With the advancement of 3D printing tech in recent years, manufacturers can produce parts in virtually any shape to exact specifications. Chevrolet Motorsports has been taking advantage of this technology by using 3D-printed parts for some of its racing vehicles including INDYCAR, Corvette C8.R, NASCAR Camaro, and Silverado teams.
Jim Campbell, GM U.S. vice president of Performance and Motorsports, said, “GM’s 3D-printing capability speeds up our learning cycles and, in turn, these racetrack experiences help our additive manufacturing team move one step closer to using 3D-printed parts in production vehicles.”
In total, the Chevrolet Motorsports teams have accumulated over 80,000 miles of competition driving using 3D-printed parts. On the Corvette C8.R, there are 75 3D-printed parts, which include the air conditioning driver cooling box, oil tank, power steering pump braking, and headlight assemblies.
For the INDYCAR program, Chevrolet used 3D printing for the V6 exhaust system. This helps eliminate many failure points that exist in traditionally manufactured components. 3D printing is also more cost effective. Since June 2020, Chevrolet INDYCAR engines have run for over 60,000 miles.
The Silverado off-road racing truck competes in the 1200 Stock class. Chevrolet incorporated three 3D-printed parts into the truck. This includes a rear damper shield reinforced with carbon fiber.
Motorsport technologies tend to make their way to production vehicles eventually. We expect that in short order, Chevrolet will be using 3D printing tech to create parts used in the awesome vehicles you can find at Stingray Chevrolet Bartow!
At the 2020 SEMA360 Show, Chevrolet revealed its future electrification technology in the form of a 1977 K5 Blazer that was transformed into an all-electric vehicle, as part of a demonstration of Chevy’s eCrate conversion system.
To convert the 1977 vehicle, the team removed its original engine and replaced it with a Chevy Bolt EV electric motor capable of generating 200 horsepower and 266 pound-feet of torque. The team removed the transmission, fuel system, and exhaust, but did not update the rest of the drivetrain.
The new K5 Blazer-E stands as a proof of concept for Chevrolet Performance’s upcoming Electric Connect and Cruise Package, which is expected to be available in the second half of 2021. Chevy first previewed its eCrate method via the 2018 Chevy eCOPO Camaro. 2019 saw the release of the Chevrolet E-10.
Stingray Chevrolet Bartow will be able to install the 60-kWh Electric Connect and Cruise Package, which includes a 60-kWh battery pack, a DC-to-AC power inverter for the 200-horsepower motor, wiring harnesses, controllers, water pumps, and more.
Russ O’Blenes, Director of Engineering for Chevrolet, expressed his excitement over the possibilities enabled by Chevy’s future electric technology: “The K5 Blazer-E demonstrates what is possible for customers who want to convert their vintage truck to a daily driver with the instant torque and unique driving experience of an EV.”
Going green shouldn’t force you to make compromises. With the upcoming Electric Connect and Cruise Package, Chevrolet ensures that you can convert your vintage automobile into a future-ready ride.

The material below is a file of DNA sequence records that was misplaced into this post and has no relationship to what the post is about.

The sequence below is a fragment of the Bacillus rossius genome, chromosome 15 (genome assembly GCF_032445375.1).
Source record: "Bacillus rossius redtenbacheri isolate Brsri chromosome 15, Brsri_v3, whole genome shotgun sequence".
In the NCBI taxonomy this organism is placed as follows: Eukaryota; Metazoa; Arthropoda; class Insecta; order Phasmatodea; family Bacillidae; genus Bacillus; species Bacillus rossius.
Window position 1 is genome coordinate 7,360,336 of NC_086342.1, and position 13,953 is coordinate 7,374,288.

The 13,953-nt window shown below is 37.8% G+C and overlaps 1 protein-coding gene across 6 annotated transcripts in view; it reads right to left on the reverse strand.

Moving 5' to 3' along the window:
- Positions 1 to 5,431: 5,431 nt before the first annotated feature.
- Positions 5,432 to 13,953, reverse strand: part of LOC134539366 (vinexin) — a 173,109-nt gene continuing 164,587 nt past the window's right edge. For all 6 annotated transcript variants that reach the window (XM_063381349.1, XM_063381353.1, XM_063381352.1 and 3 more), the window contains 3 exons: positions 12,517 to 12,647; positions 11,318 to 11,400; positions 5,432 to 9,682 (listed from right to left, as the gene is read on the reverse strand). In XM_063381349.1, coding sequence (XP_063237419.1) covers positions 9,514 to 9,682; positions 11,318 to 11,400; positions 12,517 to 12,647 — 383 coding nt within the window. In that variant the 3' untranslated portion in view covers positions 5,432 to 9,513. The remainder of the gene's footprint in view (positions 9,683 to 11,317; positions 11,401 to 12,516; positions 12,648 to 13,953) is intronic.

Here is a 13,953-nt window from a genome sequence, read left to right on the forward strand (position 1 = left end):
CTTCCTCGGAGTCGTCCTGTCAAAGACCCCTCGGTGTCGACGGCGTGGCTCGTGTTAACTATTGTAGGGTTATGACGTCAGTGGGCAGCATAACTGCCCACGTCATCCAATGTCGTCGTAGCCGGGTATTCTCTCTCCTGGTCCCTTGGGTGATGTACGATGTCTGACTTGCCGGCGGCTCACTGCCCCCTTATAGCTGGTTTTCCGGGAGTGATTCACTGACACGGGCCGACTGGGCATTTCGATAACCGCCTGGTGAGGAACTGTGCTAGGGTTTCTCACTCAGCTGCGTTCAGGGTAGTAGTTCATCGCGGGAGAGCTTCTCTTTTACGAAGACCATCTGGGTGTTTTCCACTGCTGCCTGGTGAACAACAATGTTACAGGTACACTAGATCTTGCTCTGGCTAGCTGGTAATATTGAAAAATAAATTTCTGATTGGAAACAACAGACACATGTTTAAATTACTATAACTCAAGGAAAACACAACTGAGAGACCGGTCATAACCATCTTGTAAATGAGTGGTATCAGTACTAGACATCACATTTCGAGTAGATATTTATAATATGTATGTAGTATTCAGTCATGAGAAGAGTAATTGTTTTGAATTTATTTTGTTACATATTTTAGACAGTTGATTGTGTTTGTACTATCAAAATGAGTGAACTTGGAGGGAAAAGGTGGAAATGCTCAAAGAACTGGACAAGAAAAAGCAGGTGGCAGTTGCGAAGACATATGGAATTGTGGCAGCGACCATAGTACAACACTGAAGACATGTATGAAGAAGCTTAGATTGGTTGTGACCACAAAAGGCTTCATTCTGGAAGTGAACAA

There are many benefits to owning an electric vehicle,
besides the obvious. Now you can learn about all those benefits through the
newly-launched Bolt EV Academy from Chevrolet.
A handy series of 15 videos help educate consumers on all the aspects of the Bolt. Current Bolt EV owners will see what it’s capable of while future Bolt owners can see how easy and fun it is to live with an all-electric vehicle.
There’s a video that explains home charging basics, such as
how much time it takes and how to do it properly. They even explain how to
install an efficient home charging station, or how charging on a road trip
works with a network of over 2,800 charging locations.
The videos explain how to use the driver’s display screens for
battery level awareness, safety feature activation or even syncing with your
Bolt EV Academy also explores the innovative one-pedal
driving system and regen-on-demand technology. Just using the accelerator can
help power the car’s battery and save wear and tear on your brakes.
You can find all these handy tips and tricks straight from the engineers who developed the Ford Bolt EV. Visit the automaker’s official YouTube page or Chevrolet.com to learn more, or pay a visit to Stingray Chevrolet Bartow to test drive a Bolt EV.
You can use Chevrolet Marketplace to create your Domino’s®
Pizza Profile or log in to your existing profile, allowing you to set your
delivery or pick-up preferences, safely input your payment information, and
place your order whenever hunger strikes. That means you can now have a pizza
waiting for you at home after a long day at the office.
“Domino’s® has offered pizza lovers innovative ordering and
delivery options for years. At the same time, Chevrolet put technologies in
place that allows us to add capabilities to vehicles already on the road, like
the ability for our drivers to order pizza through the touchscreen,” said Scott
Goddard, Marketplace line of business leader, Chevrolet. “This new in-vehicle
solution is a natural collaboration that both Chevy drivers and pizza
connoisseurs can enjoy.”
Domino’s® is the first pizza restaurant offered through Chevrolet Marketplace, which also became the first platform to offer drivers the ability to pay for fuel without having to leave their vehicles. Chevrolet Marketplace is available on millions of General Motors vehicles from the 2017 model year and newer. To learn if your vehicle has Chevrolet Marketplace, or to get a new Chevrolet that does, stop into Stingray Chevrolet Bartow.